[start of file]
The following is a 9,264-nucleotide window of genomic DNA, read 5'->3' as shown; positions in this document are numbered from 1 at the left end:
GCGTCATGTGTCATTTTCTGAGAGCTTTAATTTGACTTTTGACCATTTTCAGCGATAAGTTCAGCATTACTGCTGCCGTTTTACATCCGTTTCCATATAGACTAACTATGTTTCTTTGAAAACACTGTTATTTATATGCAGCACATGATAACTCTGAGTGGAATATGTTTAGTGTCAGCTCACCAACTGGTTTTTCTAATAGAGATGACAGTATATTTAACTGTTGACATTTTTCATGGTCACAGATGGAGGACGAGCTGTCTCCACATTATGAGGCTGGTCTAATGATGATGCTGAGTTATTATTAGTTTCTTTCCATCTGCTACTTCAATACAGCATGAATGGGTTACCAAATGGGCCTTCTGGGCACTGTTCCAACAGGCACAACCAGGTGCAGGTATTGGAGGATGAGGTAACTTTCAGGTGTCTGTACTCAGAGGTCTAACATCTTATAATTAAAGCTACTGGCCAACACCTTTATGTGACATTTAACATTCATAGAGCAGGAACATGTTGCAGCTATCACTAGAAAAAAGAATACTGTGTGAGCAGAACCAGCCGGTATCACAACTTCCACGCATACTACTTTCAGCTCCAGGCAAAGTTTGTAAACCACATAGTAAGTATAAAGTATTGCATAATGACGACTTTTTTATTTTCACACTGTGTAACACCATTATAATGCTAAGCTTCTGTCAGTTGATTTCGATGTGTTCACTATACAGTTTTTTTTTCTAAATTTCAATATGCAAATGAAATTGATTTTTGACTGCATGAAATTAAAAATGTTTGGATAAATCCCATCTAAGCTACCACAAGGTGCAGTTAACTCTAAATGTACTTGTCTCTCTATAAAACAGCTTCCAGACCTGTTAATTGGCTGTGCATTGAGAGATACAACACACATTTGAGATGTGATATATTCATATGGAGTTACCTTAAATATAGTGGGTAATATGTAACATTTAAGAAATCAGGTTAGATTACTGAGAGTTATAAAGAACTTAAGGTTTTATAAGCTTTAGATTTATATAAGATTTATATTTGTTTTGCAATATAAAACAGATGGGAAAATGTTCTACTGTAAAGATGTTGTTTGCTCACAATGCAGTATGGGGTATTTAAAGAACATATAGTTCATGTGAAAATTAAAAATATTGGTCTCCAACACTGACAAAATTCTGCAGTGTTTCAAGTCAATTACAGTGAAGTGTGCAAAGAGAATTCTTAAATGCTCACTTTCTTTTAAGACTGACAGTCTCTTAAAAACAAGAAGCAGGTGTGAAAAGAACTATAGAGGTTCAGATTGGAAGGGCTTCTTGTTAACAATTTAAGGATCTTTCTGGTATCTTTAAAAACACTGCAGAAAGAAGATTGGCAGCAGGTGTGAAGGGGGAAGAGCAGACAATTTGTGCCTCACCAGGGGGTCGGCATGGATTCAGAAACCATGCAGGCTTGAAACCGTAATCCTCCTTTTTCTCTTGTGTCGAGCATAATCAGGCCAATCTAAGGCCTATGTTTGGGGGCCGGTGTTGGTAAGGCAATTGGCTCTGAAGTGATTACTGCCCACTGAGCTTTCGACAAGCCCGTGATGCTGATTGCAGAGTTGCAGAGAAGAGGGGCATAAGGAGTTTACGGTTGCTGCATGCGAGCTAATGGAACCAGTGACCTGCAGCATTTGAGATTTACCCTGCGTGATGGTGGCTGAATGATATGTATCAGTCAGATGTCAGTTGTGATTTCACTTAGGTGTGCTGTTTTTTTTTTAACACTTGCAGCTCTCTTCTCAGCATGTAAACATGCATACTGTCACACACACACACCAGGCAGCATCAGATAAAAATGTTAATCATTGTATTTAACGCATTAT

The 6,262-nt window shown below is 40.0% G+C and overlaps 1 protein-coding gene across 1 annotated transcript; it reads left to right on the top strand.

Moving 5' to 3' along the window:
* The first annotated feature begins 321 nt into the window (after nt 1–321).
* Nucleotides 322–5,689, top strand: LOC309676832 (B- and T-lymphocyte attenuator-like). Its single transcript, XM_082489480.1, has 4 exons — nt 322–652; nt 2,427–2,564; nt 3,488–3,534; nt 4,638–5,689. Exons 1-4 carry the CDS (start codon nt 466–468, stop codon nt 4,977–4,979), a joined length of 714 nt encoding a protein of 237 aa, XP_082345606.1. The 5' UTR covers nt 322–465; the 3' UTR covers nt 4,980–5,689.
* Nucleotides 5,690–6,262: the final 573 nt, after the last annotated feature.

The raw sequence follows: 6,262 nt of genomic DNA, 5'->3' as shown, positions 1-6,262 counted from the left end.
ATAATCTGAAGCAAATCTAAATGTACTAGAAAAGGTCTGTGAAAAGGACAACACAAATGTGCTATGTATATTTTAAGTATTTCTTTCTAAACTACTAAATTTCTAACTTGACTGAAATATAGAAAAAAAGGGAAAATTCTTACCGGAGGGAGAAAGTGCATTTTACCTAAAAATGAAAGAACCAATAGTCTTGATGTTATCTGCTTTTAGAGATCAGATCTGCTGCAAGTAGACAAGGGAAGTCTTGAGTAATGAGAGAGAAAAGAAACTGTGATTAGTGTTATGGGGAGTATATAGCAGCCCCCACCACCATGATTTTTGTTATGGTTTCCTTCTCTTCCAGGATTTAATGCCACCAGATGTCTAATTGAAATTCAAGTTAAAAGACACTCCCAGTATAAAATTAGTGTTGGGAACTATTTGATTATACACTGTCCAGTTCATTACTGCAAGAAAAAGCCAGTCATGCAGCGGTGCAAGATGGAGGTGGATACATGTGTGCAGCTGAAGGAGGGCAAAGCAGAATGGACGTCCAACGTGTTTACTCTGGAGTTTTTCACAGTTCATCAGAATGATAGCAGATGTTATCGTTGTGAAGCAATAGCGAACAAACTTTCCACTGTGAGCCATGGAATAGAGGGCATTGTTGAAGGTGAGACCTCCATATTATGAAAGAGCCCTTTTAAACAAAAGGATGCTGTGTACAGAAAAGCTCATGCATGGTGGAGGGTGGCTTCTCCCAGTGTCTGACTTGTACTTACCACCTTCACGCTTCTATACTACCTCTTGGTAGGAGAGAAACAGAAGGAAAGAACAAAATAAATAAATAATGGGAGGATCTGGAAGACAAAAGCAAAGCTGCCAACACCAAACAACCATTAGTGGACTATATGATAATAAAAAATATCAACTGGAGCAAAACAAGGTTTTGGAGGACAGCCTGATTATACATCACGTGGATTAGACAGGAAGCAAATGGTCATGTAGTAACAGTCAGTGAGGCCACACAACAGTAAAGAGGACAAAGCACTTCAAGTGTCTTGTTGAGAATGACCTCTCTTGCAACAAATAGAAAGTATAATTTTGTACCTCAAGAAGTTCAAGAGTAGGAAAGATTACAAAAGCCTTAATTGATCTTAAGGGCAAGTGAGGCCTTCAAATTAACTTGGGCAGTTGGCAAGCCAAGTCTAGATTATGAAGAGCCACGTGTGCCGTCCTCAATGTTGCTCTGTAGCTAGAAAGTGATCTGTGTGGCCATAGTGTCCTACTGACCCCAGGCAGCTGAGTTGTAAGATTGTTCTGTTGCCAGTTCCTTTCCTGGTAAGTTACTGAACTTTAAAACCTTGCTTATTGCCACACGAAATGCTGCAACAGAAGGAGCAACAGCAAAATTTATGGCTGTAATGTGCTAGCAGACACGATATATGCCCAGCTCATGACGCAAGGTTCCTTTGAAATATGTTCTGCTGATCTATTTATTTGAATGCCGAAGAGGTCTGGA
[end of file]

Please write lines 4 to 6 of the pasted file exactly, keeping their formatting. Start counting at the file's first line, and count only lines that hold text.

Moving 5' to 3' along the window:
* The first annotated feature begins 321 nt into the window (after nt 1–321).
* Nucleotides 322–5,689, top strand: LOC309676832 (B- and T-lymphocyte attenuator-like). Its single transcript, XM_082489480.1, has 4 exons — nt 322–652; nt 2,427–2,564; nt 3,488–3,534; nt 4,638–5,689. Exons 1-4 carry the CDS (start codon nt 466–468, stop codon nt 4,977–4,979), a joined length of 714 nt encoding a protein of 237 aa, XP_082345606.1. The 5' UTR covers nt 322–465; the 3' UTR covers nt 4,980–5,689.